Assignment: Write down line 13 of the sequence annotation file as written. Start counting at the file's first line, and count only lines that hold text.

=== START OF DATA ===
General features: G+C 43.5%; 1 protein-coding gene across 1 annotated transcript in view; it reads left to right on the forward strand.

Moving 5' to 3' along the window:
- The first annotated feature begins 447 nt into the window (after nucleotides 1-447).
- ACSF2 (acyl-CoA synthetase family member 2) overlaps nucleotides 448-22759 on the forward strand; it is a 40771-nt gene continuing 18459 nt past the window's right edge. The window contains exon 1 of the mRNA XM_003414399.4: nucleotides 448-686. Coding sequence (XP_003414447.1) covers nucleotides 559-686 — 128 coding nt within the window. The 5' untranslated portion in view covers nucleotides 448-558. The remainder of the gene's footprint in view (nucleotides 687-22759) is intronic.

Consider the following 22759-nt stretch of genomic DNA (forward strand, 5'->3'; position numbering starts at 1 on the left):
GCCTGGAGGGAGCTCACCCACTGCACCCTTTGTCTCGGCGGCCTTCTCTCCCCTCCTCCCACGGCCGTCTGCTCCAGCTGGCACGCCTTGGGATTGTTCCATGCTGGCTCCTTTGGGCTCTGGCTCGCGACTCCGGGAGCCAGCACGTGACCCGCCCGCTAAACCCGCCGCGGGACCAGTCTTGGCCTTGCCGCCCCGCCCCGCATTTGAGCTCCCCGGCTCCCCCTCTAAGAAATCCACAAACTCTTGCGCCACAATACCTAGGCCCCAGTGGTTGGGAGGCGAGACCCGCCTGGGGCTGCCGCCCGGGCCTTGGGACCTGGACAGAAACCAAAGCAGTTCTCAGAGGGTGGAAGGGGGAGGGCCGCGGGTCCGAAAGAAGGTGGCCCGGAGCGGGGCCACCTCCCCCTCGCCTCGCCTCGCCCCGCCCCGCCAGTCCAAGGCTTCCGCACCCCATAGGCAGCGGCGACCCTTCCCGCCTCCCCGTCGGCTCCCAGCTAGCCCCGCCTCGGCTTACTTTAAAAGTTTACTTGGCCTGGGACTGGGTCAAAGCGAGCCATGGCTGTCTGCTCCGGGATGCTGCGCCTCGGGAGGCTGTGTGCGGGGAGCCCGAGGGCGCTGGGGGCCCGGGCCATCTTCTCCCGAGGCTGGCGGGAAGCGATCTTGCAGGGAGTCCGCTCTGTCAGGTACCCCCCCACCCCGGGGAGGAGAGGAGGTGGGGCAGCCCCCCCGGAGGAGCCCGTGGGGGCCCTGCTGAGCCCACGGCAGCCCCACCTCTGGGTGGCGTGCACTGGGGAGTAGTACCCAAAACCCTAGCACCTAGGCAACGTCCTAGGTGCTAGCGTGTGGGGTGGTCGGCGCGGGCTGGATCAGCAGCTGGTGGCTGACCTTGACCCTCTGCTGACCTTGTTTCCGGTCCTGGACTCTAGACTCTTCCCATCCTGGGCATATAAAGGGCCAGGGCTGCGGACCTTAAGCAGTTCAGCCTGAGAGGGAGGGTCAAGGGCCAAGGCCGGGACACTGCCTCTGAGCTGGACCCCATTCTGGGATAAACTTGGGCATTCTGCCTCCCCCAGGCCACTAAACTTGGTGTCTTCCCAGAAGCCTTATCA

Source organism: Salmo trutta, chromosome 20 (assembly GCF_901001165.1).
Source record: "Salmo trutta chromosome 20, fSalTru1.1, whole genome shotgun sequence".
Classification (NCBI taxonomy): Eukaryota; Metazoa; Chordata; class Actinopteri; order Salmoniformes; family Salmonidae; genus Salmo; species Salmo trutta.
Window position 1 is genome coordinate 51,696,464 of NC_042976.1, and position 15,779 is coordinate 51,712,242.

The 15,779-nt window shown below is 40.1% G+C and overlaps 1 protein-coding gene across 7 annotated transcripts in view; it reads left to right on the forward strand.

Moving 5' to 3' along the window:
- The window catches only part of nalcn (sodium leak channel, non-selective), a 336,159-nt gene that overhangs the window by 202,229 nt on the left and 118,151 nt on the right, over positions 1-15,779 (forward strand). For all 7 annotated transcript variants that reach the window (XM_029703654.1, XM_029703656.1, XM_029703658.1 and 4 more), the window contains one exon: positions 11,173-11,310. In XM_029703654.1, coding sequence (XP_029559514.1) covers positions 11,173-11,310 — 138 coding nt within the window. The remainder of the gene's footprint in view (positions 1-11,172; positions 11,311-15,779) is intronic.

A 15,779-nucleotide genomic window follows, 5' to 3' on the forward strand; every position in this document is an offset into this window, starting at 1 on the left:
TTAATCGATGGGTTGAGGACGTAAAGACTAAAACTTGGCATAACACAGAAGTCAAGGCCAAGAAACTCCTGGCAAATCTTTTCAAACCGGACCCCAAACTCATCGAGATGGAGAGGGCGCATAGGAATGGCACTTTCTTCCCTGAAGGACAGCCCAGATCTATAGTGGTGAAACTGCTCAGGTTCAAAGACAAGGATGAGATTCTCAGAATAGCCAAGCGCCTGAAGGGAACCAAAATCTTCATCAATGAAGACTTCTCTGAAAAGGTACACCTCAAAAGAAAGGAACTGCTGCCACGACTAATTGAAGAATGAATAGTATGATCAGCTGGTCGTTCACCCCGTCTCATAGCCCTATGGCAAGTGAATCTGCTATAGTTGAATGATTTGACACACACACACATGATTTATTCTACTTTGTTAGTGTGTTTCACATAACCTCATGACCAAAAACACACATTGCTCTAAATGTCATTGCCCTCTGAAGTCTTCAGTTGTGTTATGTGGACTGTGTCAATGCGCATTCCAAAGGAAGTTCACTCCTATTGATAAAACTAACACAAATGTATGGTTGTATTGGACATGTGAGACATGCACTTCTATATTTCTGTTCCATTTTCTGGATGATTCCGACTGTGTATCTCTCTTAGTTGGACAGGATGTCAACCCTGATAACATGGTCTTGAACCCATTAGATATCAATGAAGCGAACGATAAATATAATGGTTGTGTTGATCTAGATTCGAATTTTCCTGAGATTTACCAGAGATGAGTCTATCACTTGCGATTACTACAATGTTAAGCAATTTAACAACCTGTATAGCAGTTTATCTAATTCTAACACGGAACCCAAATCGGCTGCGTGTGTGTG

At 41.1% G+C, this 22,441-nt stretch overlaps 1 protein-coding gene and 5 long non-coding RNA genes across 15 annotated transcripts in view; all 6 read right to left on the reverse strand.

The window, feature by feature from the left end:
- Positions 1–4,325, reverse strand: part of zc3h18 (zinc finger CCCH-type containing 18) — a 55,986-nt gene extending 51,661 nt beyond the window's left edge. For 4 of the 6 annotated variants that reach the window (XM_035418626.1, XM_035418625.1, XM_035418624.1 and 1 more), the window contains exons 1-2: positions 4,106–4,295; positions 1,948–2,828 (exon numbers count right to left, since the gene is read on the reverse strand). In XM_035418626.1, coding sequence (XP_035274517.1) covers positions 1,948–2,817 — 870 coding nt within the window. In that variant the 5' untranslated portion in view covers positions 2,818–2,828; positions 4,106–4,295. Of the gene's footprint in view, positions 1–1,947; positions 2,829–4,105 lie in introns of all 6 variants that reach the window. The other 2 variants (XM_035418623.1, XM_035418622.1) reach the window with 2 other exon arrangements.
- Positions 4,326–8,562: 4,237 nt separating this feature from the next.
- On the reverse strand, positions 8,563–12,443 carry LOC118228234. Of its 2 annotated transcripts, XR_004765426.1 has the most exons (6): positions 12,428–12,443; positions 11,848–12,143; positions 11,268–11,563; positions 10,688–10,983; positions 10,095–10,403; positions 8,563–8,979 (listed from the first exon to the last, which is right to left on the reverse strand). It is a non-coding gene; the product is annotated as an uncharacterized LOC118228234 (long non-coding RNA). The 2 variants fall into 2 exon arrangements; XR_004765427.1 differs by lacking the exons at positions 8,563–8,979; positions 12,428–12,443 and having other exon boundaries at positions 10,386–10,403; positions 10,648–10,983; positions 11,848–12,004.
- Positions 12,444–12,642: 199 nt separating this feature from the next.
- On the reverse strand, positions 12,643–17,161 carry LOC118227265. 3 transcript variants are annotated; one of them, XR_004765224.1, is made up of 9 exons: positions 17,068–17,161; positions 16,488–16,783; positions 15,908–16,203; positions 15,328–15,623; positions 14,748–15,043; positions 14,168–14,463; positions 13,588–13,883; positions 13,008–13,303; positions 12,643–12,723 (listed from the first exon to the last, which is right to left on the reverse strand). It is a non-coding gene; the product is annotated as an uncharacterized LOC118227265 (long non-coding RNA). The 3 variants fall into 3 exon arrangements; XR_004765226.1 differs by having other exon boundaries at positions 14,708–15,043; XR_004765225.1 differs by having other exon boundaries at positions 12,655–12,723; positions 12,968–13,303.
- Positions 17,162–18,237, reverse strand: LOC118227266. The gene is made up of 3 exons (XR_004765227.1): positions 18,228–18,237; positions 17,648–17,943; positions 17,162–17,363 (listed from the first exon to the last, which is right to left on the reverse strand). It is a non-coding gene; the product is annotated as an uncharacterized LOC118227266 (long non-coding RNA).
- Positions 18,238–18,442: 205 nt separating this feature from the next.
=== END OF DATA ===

- The window catches only part of nalcn (sodium leak channel, non-selective), a 336,159-nt gene that overhangs the window by 202,229 nt on the left and 118,151 nt on the right, over positions 1-15,779 (forward strand). For all 7 annotated transcript variants that reach the window (XM_029703654.1, XM_029703656.1, XM_029703658.1 and 4 more), the window contains one exon: positions 11,173-11,310. In XM_029703654.1, coding sequence (XP_029559514.1) covers positions 11,173-11,310 — 138 coding nt within the window. The remainder of the gene's footprint in view (positions 1-11,172; positions 11,311-15,779) is intronic.